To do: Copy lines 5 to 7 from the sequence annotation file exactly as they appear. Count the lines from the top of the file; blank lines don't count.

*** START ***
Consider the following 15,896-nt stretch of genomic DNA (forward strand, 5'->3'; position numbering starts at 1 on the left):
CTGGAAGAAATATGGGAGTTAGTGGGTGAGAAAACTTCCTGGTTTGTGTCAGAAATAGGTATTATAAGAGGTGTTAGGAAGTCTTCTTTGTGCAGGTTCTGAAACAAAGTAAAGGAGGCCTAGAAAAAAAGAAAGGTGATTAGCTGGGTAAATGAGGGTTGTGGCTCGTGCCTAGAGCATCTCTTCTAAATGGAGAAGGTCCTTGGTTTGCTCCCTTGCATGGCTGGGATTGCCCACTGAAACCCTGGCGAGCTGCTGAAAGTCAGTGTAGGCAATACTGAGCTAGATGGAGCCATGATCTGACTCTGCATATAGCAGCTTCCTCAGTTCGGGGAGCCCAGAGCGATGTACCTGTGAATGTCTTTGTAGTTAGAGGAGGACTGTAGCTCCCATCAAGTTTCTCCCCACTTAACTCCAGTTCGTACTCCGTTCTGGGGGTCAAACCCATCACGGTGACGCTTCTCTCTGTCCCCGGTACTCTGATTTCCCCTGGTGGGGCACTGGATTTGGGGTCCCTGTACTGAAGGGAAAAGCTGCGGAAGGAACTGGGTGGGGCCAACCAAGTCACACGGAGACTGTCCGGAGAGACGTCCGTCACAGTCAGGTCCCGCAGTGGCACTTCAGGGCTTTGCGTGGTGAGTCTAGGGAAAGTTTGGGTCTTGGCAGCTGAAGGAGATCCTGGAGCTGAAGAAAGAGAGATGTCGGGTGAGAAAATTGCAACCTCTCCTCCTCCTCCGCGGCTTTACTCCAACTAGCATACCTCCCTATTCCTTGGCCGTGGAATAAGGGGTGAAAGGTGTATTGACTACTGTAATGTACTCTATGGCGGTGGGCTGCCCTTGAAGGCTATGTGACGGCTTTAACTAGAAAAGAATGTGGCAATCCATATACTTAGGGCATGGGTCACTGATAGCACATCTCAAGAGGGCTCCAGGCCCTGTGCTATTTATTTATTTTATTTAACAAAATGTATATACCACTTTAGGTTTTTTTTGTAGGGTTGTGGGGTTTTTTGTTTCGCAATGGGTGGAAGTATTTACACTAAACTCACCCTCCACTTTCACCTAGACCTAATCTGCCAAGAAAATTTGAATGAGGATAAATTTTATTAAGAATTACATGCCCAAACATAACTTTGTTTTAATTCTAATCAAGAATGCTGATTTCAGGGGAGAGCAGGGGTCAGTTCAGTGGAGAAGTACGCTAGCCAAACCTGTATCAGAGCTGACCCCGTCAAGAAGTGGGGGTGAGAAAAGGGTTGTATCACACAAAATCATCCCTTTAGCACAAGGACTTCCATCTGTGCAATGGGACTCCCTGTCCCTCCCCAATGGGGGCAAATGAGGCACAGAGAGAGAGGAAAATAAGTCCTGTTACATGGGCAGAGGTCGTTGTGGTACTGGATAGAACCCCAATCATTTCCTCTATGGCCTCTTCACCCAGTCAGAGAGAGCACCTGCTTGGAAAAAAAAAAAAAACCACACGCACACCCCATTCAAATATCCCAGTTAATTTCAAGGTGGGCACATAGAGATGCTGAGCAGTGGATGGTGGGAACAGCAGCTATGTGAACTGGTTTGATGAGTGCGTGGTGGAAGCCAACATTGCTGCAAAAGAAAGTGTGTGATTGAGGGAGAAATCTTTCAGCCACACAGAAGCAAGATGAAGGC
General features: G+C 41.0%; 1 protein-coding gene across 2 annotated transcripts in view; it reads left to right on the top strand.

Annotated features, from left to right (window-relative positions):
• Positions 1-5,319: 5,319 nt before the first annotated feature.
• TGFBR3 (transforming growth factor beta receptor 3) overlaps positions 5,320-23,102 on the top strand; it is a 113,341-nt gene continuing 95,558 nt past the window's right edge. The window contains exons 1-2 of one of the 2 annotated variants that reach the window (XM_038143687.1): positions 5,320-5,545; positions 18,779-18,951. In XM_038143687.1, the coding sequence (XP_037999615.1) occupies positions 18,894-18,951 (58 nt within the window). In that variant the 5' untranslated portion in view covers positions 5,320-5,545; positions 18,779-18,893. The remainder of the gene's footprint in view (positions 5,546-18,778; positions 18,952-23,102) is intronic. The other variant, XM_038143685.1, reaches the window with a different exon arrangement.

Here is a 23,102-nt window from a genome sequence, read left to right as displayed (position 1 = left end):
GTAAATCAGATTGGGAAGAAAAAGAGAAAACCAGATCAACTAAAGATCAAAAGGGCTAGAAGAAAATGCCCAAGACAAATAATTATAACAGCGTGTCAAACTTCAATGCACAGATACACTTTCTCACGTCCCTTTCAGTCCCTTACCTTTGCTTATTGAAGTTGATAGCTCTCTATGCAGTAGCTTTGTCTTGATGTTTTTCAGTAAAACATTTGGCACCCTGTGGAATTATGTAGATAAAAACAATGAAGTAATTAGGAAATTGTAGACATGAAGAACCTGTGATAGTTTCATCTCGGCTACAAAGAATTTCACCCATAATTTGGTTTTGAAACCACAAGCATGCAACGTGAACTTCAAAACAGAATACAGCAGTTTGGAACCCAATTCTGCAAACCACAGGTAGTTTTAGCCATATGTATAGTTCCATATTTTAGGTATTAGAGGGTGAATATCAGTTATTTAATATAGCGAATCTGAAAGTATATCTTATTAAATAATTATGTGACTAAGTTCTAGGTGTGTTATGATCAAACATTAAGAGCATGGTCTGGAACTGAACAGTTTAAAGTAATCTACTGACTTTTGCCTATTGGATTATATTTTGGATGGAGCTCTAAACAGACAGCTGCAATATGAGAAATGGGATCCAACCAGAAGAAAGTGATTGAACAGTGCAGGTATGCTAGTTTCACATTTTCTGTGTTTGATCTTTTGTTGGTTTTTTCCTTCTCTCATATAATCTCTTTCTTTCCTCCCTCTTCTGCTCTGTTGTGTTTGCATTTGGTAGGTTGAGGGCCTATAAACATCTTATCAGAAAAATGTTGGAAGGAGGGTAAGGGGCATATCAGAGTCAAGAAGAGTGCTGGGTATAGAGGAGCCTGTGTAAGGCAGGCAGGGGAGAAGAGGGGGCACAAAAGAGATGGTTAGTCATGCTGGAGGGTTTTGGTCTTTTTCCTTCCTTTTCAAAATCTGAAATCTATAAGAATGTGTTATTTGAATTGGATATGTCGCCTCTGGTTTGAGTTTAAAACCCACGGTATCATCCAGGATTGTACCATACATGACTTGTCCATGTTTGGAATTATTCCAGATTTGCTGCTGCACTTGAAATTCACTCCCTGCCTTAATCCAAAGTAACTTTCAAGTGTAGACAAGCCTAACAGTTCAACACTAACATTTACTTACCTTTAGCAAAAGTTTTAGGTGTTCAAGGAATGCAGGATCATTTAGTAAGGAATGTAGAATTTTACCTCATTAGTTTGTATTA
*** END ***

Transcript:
• Positions 1-5,319: 5,319 nt before the first annotated feature.
• TGFBR3 (transforming growth factor beta receptor 3) overlaps positions 5,320-23,102 on the top strand; it is a 113,341-nt gene continuing 95,558 nt past the window's right edge. The window contains exons 1-2 of one of the 2 annotated variants that reach the window (XM_038143687.1): positions 5,320-5,545; positions 18,779-18,951. In XM_038143687.1, the coding sequence (XP_037999615.1) occupies positions 18,894-18,951 (58 nt within the window). In that variant the 5' untranslated portion in view covers positions 5,320-5,545; positions 18,779-18,893. The remainder of the gene's footprint in view (positions 5,546-18,778; positions 18,952-23,102) is intronic. The other variant, XM_038143685.1, reaches the window with a different exon arrangement.

Here is a 23,102-nt window from a genome sequence, read left to right as displayed (position 1 = left end):